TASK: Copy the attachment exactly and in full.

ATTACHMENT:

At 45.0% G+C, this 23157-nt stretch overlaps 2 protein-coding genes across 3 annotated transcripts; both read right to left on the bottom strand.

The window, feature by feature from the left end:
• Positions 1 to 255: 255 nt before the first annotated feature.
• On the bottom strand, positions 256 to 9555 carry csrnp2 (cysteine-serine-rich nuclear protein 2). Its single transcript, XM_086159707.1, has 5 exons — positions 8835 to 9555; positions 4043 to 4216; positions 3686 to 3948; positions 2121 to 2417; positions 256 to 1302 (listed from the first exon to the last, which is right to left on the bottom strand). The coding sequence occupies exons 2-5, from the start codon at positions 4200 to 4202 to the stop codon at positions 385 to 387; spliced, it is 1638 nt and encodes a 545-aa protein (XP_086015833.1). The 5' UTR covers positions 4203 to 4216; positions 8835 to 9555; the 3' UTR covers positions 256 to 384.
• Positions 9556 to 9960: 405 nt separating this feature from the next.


At 45.0% G+C, this 23157-nt stretch overlaps 2 protein-coding genes across 3 annotated transcripts; both read right to left on the bottom strand.

The window, feature by feature from the left end:
• Positions 1 to 255: 255 nt before the first annotated feature.
• On the bottom strand, positions 256 to 9555 carry csrnp2 (cysteine-serine-rich nuclear protein 2). Its single transcript, XM_086159707.1, has 5 exons — positions 8835 to 9555; positions 4043 to 4216; positions 3686 to 3948; positions 2121 to 2417; positions 256 to 1302 (listed from the first exon to the last, which is right to left on the bottom strand). The coding sequence occupies exons 2-5, from the start codon at positions 4200 to 4202 to the stop codon at positions 385 to 387; spliced, it is 1638 nt and encodes a 545-aa protein (XP_086015833.1). The 5' UTR covers positions 4203 to 4216; positions 8835 to 9555; the 3' UTR covers positions 256 to 384.
• Positions 9556 to 9960: 405 nt separating this feature from the next.